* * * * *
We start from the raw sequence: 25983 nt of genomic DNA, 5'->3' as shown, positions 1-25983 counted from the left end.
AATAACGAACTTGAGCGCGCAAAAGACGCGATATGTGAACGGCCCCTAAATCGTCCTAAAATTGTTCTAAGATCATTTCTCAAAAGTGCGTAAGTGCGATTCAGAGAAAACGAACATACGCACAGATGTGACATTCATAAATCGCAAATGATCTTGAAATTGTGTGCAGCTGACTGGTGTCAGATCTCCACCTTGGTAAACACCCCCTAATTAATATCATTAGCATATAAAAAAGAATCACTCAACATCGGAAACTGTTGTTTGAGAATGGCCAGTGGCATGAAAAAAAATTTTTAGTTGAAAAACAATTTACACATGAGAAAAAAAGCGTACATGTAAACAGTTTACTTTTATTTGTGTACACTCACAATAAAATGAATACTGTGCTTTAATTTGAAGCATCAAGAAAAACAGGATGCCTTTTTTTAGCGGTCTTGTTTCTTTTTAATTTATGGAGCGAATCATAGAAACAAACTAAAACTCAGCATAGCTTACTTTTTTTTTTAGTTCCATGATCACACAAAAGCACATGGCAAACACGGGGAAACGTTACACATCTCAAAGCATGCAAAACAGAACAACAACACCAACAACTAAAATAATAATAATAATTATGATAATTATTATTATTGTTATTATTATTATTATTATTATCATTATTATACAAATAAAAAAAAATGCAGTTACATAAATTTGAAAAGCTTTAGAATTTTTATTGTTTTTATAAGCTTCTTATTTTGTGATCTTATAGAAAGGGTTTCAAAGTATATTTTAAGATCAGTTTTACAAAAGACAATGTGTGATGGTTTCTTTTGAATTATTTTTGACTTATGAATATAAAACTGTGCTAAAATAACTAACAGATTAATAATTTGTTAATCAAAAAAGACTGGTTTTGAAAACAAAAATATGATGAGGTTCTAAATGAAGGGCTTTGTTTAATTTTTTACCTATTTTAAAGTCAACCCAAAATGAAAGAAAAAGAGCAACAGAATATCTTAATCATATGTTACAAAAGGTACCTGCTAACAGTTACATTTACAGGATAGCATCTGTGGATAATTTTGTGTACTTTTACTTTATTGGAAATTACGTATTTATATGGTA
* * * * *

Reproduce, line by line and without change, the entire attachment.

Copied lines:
We start from the raw sequence: 25983 nt of genomic DNA, 5'->3' as shown, positions 1-25983 counted from the left end.
AATAACGAACTTGAGCGCGCAAAAGACGCGATATGTGAACGGCCCCTAAATCGTCCTAAAATTGTTCTAAGATCATTTCTCAAAAGTGCGTAAGTGCGATTCAGAGAAAACGAACATACGCACAGATGTGACATTCATAAATCGCAAATGATCTTGAAATTGTGTGCAGCTGACTGGTGTCAGATCTCCACCTTGGTAAACACCCCCTAATTAATATCATTAGCATATAAAAAAGAATCACTCAACATCGGAAACTGTTGTTTGAGAATGGCCAGTGGCATGAAAAAAAATTTTTAGTTGAAAAACAATTTACACATGAGAAAAAAAGCGTACATGTAAACAGTTTACTTTTATTTGTGTACACTCACAATAAAATGAATACTGTGCTTTAATTTGAAGCATCAAGAAAAACAGGATGCCTTTTTTTAGCGGTCTTGTTTCTTTTTAATTTATGGAGCGAATCATAGAAACAAACTAAAACTCAGCATAGCTTACTTTTTTTTTTAGTTCCATGATCACACAAAAGCACATGGCAAACACGGGGAAACGTTACACATCTCAAAGCATGCAAAACAGAACAACAACACCAACAACTAAAATAATAATAATAATTATGATAATTATTATTATTGTTATTATTATTATTATTATTATCATTATTATACAAATAAAAAAAAATGCAGTTACATAAATTTGAAAAGCTTTAGAATTTTTATTGTTTTTATAAGCTTCTTATTTTGTGATCTTATAGAAAGGGTTTCAAAGTATATTTTAAGATCAGTTTTACAAAAGACAATGTGTGATGGTTTCTTTTGAATTATTTTTGACTTATGAATATAAAACTGTGCTAAAATAACTAACAGATTAATAATTTGTTAATCAAAAAAGACTGGTTTTGAAAACAAAAATATGATGAGGTTCTAAATGAAGGGCTTTGTTTAATTTTTTACCTATTTTAAAGTCAACCCAAAATGAAAGAAAAAGAGCAACAGAATATCTTAATCATATGTTACAAAAGGTACCTGCTAACAGTTACATTTACAGGATAGCATCTGTGGATAATTTTGTGTACTTTTACTTTATTGGAAATTACGTATTTATATGGTA